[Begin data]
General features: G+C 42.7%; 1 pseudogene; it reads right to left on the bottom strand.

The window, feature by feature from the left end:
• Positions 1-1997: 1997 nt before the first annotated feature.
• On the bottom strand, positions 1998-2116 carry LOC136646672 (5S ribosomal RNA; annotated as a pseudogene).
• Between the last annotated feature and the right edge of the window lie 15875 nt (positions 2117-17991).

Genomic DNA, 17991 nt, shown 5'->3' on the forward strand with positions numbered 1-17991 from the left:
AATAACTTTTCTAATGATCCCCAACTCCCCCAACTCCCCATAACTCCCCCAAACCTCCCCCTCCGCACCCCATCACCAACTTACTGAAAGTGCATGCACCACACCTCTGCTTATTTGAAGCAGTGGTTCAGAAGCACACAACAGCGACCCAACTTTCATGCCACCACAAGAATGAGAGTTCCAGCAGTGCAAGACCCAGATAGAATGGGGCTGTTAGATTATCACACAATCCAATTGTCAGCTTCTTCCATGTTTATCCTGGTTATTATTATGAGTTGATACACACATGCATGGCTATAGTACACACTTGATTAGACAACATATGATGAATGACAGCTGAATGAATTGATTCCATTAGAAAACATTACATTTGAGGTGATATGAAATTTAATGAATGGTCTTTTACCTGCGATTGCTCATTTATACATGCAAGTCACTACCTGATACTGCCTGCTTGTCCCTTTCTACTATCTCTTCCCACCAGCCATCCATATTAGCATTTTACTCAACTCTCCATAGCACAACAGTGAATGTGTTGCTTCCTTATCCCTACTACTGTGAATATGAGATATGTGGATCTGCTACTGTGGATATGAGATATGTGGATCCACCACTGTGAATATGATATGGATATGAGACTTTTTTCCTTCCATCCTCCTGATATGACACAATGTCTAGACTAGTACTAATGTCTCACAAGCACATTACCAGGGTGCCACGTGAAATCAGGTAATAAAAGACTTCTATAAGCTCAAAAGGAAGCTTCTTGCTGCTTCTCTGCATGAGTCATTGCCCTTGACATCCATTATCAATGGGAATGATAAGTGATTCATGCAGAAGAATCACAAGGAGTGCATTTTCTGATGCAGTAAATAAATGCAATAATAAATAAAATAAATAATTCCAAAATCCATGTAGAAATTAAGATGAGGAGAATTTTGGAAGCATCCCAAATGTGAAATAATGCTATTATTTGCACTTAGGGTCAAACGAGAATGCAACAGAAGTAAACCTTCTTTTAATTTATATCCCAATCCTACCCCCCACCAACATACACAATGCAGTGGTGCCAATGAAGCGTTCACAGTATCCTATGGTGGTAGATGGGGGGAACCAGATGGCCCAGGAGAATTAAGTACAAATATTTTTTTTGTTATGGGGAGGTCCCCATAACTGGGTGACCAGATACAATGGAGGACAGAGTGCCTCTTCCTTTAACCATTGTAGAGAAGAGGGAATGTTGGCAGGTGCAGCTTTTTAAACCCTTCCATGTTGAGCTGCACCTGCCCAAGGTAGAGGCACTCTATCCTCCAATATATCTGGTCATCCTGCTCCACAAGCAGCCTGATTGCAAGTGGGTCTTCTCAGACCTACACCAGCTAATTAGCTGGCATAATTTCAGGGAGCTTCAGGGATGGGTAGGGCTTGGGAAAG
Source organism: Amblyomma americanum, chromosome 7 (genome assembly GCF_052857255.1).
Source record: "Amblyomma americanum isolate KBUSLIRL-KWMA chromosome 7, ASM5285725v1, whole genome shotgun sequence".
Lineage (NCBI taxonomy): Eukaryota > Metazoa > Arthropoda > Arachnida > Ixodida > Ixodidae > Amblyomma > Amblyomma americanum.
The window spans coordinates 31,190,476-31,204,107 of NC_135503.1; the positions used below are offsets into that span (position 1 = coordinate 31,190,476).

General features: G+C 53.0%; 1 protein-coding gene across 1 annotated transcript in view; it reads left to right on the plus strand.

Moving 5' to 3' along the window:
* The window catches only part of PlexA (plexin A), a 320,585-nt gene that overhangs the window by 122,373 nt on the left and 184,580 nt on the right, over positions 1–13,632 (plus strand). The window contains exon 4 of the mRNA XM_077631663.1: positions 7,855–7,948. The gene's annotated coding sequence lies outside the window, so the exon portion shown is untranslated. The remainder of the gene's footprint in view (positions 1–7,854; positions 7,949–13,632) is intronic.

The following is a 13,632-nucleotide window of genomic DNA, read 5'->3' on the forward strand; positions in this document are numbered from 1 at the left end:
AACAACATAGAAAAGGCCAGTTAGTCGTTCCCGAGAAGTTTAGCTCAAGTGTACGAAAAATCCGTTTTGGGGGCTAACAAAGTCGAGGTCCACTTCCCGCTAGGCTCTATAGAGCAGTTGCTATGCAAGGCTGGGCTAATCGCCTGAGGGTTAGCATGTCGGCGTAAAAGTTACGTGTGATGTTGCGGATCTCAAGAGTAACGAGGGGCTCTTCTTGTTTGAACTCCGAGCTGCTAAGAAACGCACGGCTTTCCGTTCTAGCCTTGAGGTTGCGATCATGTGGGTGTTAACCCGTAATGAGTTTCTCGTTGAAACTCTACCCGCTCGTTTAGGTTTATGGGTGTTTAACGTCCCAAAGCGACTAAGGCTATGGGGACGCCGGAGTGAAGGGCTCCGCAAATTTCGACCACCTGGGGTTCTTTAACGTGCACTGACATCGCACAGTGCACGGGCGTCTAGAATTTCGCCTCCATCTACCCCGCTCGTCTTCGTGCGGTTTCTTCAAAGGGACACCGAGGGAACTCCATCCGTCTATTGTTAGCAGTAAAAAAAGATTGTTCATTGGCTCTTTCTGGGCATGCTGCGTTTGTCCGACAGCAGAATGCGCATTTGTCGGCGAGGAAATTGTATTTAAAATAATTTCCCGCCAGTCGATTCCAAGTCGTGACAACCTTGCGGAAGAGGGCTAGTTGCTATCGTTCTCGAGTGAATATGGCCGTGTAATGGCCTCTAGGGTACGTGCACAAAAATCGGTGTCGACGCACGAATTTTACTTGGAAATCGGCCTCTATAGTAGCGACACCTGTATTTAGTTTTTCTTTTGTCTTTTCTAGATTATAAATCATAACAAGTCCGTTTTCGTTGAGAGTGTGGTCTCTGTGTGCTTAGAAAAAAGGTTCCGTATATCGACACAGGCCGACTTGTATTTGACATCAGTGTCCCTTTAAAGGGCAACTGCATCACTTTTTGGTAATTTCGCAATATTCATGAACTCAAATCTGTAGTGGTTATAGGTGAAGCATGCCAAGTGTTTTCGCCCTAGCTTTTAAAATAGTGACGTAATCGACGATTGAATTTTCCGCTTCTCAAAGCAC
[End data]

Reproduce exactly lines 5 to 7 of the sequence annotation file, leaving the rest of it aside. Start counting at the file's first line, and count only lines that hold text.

• Between the last annotated feature and the right edge of the window lie 15875 nt (positions 2117-17991).

Genomic DNA, 17991 nt, shown 5'->3' on the forward strand with positions numbered 1-17991 from the left:
AATAACTTTTCTAATGATCCCCAACTCCCCCAACTCCCCATAACTCCCCCAAACCTCCCCCTCCGCACCCCATCACCAACTTACTGAAAGTGCATGCACCACACCTCTGCTTATTTGAAGCAGTGGTTCAGAAGCACACAACAGCGACCCAACTTTCATGCCACCACAAGAATGAGAGTTCCAGCAGTGCAAGACCCAGATAGAATGGGGCTGTTAGATTATCACACAATCCAATTGTCAGCTTCTTCCATGTTTATCCTGGTTATTATTATGAGTTGATACACACATGCATGGCTATAGTACACACTTGATTAGACAACATATGATGAATGACAGCTGAATGAATTGATTCCATTAGAAAACATTACATTTGAGGTGATATGAAATTTAATGAATGGTCTTTTACCTGCGATTGCTCATTTATACATGCAAGTCACTACCTGATACTGCCTGCTTGTCCCTTTCTACTATCTCTTCCCACCAGCCATCCATATTAGCATTTTACTCAACTCTCCATAGCACAACAGTGAATGTGTTGCTTCCTTATCCCTACTACTGTGAATATGAGATATGTGGATCTGCTACTGTGGATATGAGATATGTGGATCCACCACTGTGAATATGATATGGATATGAGACTTTTTTCCTTCCATCCTCCTGATATGACACAATGTCTAGACTAGTACTAATGTCTCACAAGCACATTACCAGGGTGCCACGTGAAATCAGGTAATAAAAGACTTCTATAAGCTCAAAAGGAAGCTTCTTGCTGCTTCTCTGCATGAGTCATTGCCCTTGACATCCATTATCAATGGGAATGATAAGTGATTCATGCAGAAGAATCACAAGGAGTGCATTTTCTGATGCAGTAAATAAATGCAATAATAAATAAAATAAATAATTCCAAAATCCATGTAGAAATTAAGATGAGGAGAATTTTGGAAGCATCCCAAATGTGAAATAATGCTATTATTTGCACTTAGGGTCAAACGAGAATGCAACAGAAGTAAACCTTCTTTTAATTTATATCCCAATCCTACCCCCCACCAACATACACAATGCAGTGGTGCCAATGAAGCGTTCACAGTATCCTATGGTGGTAGATGGGGGGAACCAGATGGCCCAGGAGAATTAAGTACAAATATTTTTTTTGTTATGGGGAGGTCCCCATAACTGGGTGACCAGATACAATGGAGGACAGAGTGCCTCTTCCTTTAACCATTGTAGAGAAGAGGGAATGTTGGCAGGTGCAGCTTTTTAAACCCTTCCATGTTGAGCTGCACCTGCCCAAGGTAGAGGCACTCTATCCTCCAATATATCTGGTCATCCTGCTCCACAAGCAGCCTGATTGCAAGTGGGTCTTCTCAGACCTACACCAGCTAATTAGCTGGCATAATTTCAGGGAGCTTCAGGGATGGGTAGGGCTTGGGAAAG